The media is filled with stories of young entrepreneurs who have made it big. Mark Zuckerberg was only 19 years old when he founded Facebook. Evan Spiegel’s Snapchat app already had 1 million users when he was 22. And, of course, both of these founders became billionaires. Look a little closer, though, and you’ll see clearly that these founders are laudable exceptions to an entirely different rule.
That rule has to do with worrying that you’re too old to be an entrepreneur” — something that may be on your mind this time of year with the approaching new year.
Using data from the U.S. Census Bureau and IRS, researchers from MIT and Northwestern University found that 2.7 million entrepreneurs started businesses between 2007 and 2014. And their average age? 42. If that’s not surprising enough, the researchers also learned that the entrepreneurs with the highest-growth businesses were even older: 45 on average.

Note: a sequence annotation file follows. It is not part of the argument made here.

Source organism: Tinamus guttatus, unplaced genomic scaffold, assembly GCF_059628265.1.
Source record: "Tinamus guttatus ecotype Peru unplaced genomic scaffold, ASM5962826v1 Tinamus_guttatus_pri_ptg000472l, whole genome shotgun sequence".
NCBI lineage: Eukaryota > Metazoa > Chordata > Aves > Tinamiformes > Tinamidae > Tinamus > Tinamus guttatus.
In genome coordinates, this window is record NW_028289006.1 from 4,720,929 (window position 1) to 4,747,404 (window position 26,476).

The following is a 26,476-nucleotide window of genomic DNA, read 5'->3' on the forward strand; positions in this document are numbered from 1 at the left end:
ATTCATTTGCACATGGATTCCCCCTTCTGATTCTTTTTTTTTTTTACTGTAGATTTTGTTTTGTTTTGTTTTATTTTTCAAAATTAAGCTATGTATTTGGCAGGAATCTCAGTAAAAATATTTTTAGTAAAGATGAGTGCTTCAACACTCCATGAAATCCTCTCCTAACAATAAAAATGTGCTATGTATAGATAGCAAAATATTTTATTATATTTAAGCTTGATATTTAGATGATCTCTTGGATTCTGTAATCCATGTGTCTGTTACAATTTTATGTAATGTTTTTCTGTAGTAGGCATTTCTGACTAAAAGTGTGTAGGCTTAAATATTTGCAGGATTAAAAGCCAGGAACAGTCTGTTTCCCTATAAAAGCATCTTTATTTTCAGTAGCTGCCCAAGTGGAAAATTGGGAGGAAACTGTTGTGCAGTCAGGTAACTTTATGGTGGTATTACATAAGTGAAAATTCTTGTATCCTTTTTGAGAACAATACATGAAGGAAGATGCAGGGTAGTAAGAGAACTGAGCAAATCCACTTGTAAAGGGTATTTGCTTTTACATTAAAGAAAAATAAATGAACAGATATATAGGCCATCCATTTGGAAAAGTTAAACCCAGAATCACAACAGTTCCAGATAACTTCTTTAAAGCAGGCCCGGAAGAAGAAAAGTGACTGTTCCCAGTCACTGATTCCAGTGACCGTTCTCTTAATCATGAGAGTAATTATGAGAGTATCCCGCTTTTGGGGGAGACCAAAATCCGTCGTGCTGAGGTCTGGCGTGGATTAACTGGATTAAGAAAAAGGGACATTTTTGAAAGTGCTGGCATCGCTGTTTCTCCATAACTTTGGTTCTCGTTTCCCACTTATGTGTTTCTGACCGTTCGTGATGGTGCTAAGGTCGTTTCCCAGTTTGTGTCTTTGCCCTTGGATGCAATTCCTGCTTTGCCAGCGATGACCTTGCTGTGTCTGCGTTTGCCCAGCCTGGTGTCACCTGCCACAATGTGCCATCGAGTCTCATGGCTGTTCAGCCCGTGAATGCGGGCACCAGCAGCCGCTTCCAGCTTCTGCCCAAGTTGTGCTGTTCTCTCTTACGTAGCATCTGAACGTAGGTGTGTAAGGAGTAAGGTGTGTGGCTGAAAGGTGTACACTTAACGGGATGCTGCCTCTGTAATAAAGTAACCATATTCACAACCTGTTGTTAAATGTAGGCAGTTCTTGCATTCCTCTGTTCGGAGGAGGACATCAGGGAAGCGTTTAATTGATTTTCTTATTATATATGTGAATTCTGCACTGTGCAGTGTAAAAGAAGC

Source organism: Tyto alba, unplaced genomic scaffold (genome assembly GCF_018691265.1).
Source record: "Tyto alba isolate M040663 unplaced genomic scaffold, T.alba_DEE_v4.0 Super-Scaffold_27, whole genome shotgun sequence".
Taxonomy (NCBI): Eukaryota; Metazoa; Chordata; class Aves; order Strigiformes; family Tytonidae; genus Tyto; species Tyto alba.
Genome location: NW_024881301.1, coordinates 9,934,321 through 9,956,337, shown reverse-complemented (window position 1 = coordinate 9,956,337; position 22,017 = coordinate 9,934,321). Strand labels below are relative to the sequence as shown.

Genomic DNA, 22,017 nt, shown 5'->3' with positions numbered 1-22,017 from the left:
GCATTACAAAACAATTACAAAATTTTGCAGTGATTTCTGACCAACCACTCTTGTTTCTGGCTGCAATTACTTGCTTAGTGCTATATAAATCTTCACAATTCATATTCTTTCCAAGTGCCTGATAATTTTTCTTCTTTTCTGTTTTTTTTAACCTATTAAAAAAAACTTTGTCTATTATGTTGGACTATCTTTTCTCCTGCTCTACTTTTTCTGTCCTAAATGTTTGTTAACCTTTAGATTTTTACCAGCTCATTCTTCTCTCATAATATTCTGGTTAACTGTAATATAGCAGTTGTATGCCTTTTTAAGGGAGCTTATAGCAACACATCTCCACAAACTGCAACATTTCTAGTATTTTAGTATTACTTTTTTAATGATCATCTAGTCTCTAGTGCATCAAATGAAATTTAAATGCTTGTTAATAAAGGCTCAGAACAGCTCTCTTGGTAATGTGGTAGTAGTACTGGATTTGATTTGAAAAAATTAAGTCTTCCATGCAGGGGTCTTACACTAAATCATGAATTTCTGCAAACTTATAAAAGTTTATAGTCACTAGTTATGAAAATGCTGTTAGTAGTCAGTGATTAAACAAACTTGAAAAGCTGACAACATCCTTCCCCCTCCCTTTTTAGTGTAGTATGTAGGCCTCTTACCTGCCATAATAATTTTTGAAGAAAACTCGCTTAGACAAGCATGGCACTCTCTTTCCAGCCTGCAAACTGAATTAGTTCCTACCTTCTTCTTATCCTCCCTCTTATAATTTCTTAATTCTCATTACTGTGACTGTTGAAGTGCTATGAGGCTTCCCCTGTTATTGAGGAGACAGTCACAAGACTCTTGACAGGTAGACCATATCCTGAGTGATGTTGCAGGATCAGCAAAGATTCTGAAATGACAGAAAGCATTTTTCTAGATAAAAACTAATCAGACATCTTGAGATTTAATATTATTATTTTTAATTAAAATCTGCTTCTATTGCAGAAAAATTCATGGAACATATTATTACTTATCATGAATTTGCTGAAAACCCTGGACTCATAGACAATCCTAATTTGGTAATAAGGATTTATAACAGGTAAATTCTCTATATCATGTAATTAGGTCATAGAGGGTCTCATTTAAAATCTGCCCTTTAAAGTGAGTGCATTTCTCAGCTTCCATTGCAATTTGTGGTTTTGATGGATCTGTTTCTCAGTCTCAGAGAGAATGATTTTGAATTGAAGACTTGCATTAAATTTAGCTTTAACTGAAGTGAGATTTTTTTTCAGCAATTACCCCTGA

Not only is it not too late for you to found the startup you’ve been dreaming of for years, but you have a better shot at success than someone 20 years your junior. If you’re worried that your graying hair is a sign that you’ve missed your chance, don’t fret — you’re not over the entrepreneurial hill yet.
There are many possible reasons why older entrepreneurs tend to perform better. Better access to capital, a more developed network of professional contacts and a wealth of experience compared to that of their younger counterparts are all potential contributing factors. As an older founder, it’s up to you to capitalize on these advantages. Here’s how:
1. Make smart financial choices when funding your venture.
When starting a business, more mature founders have a lot going for them. Tasks like obtaining licenses or a tax ID and applying for loans are easier for older entrepreneurs to take on, according to the Kauffman Foundation’s 2018 State of Entrepreneurship Address.